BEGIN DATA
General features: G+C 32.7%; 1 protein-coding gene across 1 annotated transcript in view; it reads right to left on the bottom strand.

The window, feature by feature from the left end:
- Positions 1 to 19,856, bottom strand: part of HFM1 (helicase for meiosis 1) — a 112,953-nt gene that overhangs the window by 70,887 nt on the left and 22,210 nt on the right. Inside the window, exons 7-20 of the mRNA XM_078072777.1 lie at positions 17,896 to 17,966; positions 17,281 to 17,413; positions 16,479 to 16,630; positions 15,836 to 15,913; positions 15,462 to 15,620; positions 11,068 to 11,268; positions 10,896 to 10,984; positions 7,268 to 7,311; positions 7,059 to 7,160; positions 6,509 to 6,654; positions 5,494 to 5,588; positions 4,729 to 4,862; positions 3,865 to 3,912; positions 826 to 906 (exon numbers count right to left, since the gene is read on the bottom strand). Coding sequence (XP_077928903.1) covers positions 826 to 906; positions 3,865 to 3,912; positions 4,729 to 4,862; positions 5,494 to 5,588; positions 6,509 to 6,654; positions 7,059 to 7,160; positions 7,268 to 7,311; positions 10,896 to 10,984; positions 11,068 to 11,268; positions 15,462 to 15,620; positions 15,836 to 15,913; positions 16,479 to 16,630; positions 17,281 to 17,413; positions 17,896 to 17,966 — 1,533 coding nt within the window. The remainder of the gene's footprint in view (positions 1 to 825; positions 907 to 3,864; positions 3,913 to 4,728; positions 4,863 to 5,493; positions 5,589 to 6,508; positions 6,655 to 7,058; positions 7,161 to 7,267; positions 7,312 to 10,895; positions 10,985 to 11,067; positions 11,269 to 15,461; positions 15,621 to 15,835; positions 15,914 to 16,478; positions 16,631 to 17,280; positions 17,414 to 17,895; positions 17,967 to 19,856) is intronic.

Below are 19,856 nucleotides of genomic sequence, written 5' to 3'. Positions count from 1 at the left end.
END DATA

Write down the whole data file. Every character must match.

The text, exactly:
General features: G+C 32.7%; 1 protein-coding gene across 1 annotated transcript in view; it reads right to left on the bottom strand.

The window, feature by feature from the left end:
- Positions 1 to 19,856, bottom strand: part of HFM1 (helicase for meiosis 1) — a 112,953-nt gene that overhangs the window by 70,887 nt on the left and 22,210 nt on the right. Inside the window, exons 7-20 of the mRNA XM_078072777.1 lie at positions 17,896 to 17,966; positions 17,281 to 17,413; positions 16,479 to 16,630; positions 15,836 to 15,913; positions 15,462 to 15,620; positions 11,068 to 11,268; positions 10,896 to 10,984; positions 7,268 to 7,311; positions 7,059 to 7,160; positions 6,509 to 6,654; positions 5,494 to 5,588; positions 4,729 to 4,862; positions 3,865 to 3,912; positions 826 to 906 (exon numbers count right to left, since the gene is read on the bottom strand). Coding sequence (XP_077928903.1) covers positions 826 to 906; positions 3,865 to 3,912; positions 4,729 to 4,862; positions 5,494 to 5,588; positions 6,509 to 6,654; positions 7,059 to 7,160; positions 7,268 to 7,311; positions 10,896 to 10,984; positions 11,068 to 11,268; positions 15,462 to 15,620; positions 15,836 to 15,913; positions 16,479 to 16,630; positions 17,281 to 17,413; positions 17,896 to 17,966 — 1,533 coding nt within the window. The remainder of the gene's footprint in view (positions 1 to 825; positions 907 to 3,864; positions 3,913 to 4,728; positions 4,863 to 5,493; positions 5,589 to 6,508; positions 6,655 to 7,058; positions 7,161 to 7,267; positions 7,312 to 10,895; positions 10,985 to 11,067; positions 11,269 to 15,461; positions 15,621 to 15,835; positions 15,914 to 16,478; positions 16,631 to 17,280; positions 17,414 to 17,895; positions 17,967 to 19,856) is intronic.

Below are 19,856 nucleotides of genomic sequence, written 5' to 3'. Positions count from 1 at the left end.